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JSM Sexual Medicine

Safety and Efficacy of Vaginal Reconstruction in Elderly Women with Medical CoMorbidities

Short Communication | Open Access

  • 1. Adventist Health White Memorial, Los Angeles, USA
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Corresponding Authors
Shannice Mabandla, Adventist Health White Memorial, Los Angeles, CA, USA, Email: shannicebaker@gmail.com
Abstract

Objective: To compare colpocleisis and vaginal reconstruction in elderly women with medical co-morbidities.

Methods: This is a retrospective cohort study of patients who underwent pelvic organ prolapse surgery between November 2015 and December 2018. Demographic information, operative data, and short-term outcomes were evaluated.

Results: One hundred three patients qualified for the study (23 colpocleisis, 80 vaginal reconstruction). Patients who chose colpocleisis were older (75.4 ± 6.3 years vs. 71.3 ± 4.8 years, P = .01) and were more likely to have a prior hysterectomy (39% vs. 16%, P = .02). Patients who had colpocleisis had similar severity of prolapse compared to those who chose vaginal reconstruction (Stage 3.6 ± 0.7 vs. 3.3 ± 0.7, P = .08). Patients who chose vaginal reconstruction had greater blood loss (200 ± 132 ml vs. 106 ± 105 ml, P = .01) but did not require more transfusions. While procedure time was greater for those who had vaginal reconstruction (247 ± 54 min vs. 168 ± 34 min, P = .01), hospital length of stay were similar (1.1 ± 0.3 days vs. 1.7 ± 2.5 days, P=.06). There were no differences in major or minor complications. The rate of subjective recurrent prolapse with at least one year of follow-up was also similar (0% vs. 6%, P = .58).

Conclusion: Vaginal reconstruction is safe and feasible with good short-term success in elderly patients with medical co-morbidities.

Brief summary: Retrospective study comparing total vaginal reconstruction and colpocliesis in elderly women with medical co-morbidities. Vaginal reconstruction is safe and feasible with good short-term success.

 

Keywords

Colpocleisis ; Elderly; Medical co-morbidities; Vaginal reconstruction. 

INTRODUCTION

Life expectancy has increased according to the Federal Interagency Forum on Aging-Related Statistics, 2020. Life expectancy for women has increased to 85.7 years old [1]. Additionally, it is predicted that by 2034 the elderly population (77 million) in the US will outnumber those under 18 years old (76.5 million) [2]. Approximately one in five (20%) of US residents will be age 65 and older by 2030 [1,2]. The lifetime risk of having POP surgery is 1 in 8 (12.6%) [3].

There are many physiological changes that occur during the aging process. These changes are associated with increased number of comorbidities, which can potentially be challenging when elderly women need surgical intervention [4]. While some studies attribute the preexisting comorbidities to be the cause for preoperative morbidity and mortality; others claim that age alone can affect these outcomes [5-7]. The overarching belief is that pelvic floor disorders seldom increase morbidity and mortality therefore it is important to weigh risks and benefits of elderly women undergoing this elective surgery [4,7-9]. Some believe that obliterative procedures have fewer perioperative complications than reconstructive procedures but this hasn’t been thoroughly studied [6,10].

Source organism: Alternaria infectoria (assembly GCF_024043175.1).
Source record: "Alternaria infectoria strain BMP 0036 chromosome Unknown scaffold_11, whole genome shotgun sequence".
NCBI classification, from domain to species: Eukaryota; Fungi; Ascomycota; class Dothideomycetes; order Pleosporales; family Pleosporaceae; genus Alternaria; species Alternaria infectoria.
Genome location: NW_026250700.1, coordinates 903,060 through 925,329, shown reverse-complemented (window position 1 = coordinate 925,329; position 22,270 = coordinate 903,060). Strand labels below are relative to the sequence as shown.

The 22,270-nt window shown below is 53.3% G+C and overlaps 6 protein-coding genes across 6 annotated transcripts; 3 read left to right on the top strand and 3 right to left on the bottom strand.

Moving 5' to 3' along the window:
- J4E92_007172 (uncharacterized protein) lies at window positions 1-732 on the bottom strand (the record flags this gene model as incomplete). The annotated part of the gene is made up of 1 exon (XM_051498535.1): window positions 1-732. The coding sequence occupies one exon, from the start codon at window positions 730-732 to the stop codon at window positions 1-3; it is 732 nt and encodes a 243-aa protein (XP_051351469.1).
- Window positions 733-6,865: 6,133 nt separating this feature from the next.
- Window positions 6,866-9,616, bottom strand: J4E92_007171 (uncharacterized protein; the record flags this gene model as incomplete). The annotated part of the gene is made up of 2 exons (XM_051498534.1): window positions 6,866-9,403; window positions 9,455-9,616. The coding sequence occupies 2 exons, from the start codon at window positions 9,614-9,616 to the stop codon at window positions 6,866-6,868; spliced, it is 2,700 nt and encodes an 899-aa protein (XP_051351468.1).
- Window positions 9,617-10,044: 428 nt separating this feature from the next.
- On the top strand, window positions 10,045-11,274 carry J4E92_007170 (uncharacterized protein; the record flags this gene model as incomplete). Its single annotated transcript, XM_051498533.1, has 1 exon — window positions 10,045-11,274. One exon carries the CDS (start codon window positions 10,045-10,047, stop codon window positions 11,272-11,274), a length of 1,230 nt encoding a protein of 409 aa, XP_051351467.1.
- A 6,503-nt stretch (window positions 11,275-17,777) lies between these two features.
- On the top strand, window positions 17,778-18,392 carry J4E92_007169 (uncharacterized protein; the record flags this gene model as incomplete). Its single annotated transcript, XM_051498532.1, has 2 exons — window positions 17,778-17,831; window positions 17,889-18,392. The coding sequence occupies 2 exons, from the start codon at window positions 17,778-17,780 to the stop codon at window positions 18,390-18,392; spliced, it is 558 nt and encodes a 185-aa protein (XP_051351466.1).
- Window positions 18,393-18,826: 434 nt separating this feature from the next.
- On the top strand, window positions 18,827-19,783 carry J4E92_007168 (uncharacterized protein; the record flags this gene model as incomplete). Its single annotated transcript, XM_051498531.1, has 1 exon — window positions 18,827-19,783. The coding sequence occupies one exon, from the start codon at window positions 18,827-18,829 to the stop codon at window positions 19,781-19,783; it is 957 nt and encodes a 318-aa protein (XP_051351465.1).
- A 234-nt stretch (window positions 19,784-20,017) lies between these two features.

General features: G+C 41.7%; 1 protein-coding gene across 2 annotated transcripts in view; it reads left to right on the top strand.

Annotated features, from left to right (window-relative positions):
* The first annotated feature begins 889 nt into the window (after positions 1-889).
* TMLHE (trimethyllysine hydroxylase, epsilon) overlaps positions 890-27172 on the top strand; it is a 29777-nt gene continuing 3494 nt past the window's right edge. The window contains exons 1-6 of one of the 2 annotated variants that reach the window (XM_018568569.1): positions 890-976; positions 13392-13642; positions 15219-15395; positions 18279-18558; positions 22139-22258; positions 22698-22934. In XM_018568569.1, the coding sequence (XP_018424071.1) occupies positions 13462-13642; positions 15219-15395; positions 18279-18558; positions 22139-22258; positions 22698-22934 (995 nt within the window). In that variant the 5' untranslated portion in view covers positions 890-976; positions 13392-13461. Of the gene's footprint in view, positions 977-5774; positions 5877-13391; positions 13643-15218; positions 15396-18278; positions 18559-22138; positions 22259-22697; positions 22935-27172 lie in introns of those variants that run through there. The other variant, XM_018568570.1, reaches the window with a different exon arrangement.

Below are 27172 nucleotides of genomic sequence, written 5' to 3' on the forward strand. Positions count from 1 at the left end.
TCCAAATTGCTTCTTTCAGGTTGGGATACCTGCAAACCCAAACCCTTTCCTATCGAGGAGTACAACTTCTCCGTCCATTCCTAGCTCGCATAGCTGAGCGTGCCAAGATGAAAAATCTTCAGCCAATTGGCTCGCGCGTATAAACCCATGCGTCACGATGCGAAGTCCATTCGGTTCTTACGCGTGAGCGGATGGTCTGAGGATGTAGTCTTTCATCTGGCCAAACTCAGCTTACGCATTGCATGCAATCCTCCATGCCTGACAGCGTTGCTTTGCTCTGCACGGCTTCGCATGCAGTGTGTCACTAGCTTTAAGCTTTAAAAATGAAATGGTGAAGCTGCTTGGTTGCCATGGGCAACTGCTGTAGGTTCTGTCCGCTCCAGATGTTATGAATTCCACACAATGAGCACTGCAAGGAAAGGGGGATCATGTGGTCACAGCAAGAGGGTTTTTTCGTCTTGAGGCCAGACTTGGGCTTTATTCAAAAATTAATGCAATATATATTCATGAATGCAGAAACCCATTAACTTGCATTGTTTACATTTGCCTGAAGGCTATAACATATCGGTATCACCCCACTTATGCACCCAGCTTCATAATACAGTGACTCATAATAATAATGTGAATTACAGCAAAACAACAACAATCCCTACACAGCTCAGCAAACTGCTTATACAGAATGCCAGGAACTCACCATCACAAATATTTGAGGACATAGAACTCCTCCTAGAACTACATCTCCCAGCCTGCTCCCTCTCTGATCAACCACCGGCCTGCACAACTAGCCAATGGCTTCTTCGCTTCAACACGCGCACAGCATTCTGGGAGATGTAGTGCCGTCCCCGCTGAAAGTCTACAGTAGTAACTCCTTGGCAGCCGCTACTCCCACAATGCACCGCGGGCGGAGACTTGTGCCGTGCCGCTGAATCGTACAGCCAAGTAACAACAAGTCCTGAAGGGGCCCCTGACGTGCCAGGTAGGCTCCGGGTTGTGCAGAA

Many surgeons are reluctant to perform vaginal reconstructions on elderly women with comorbidities. Therefore many of these patients undergo colpocleisis. Fifty three percent of women over the age of 65 are sexually active [11]. Sixty nine percent feel that sex is an important part of a romantic relationship [12]. Given this, more elderly women undergoing prolapse surgery are requesting preservation of their vaginal canal. Therefore, we set out to compare the safety and efficacy of vaginal reconstruction to colpocleisis in elderly women with medical co-morbidities.

 

METHODS

This is a retrospective cohort study of all women that underwent pelvic organ prolapse surgery from November 2015 to December 2018. All procedures were performed by a fellowship trained FPMRS attending physician at Adventist Health White Memorial. A senior resident participated in all cases. Inclusion criteria included (1) age greater than or equal to 65 years and (2) at least one major medical co-morbidity such as diabetes mellitus, hypertension, thyroid disease or cardiac disease. The type of operation was chose by the patient after discussing risks, benefits, and alternatives of each procedure with the FPMRS attending physician. Patients having vaginal reconstruction were compared to those undergoing colpocleisis (either total or partial). Demographic information including age, gravidity, parity, body mass index, medical history, surgical history, and social habits were all evaluated. Preoperative quality of life measures were performed using standardized short form questionnaires which was filled out by the patient. Medical co-morbidities were identified using data compiled from medical chart review. Preoperative symptoms were assessed by both subjective and objective methods including patient intake questionnaires standardized exams. All operative data and short-term outcomes were abstracted from chart review including the operative report, post-operative progress notes, emergency department visits or hospitalizations after the surgery, and patient follow up in clinic. Complications were defined using the Modification of the Calvien-Dindo Classification. Major complications were defined as grade 2 or above whereas minor complications were defined as grade 1. The short-term subjective recurrence rate was defined as any recurrent patient symptoms (e.g. bulge) within 1 year after the operation. Continuous variables were analyzed with the Student’s t test while categorical variables were analyzed with the Chi-square or Fisher’s exact test, as appropriate. A 2-tail P value of < .05 was deemed statistically significant. The study received IRB approval from the Adventist Health White Memorial institutional review board.

 

RESULTS

A total of 266 patients underwent pelvic organ prolapse surgery from November 2015 to December 2018. One hundred three patients met the inclusion criteria for this study. Twentythree patients (22.3%) who underwent colpocleisis and 80 (77.7%) had vaginal reconstruction. Patient demographics are summarized in Table 1. Patients in the colpocleisis group were older, averaging 75.4 ± 6.3 years compared to 71.3 ± 4.8 years in the total vaginal repair group (P = .01). Women in the colpocleisis group were also more likely to have had a prior hysterectomy (39% vs. 16%, P = .02). There were no statistically significant differences between gravidity, parity, body mass index, and medical co-morbidities such as diabetes or hypertension, and social habits in our study population.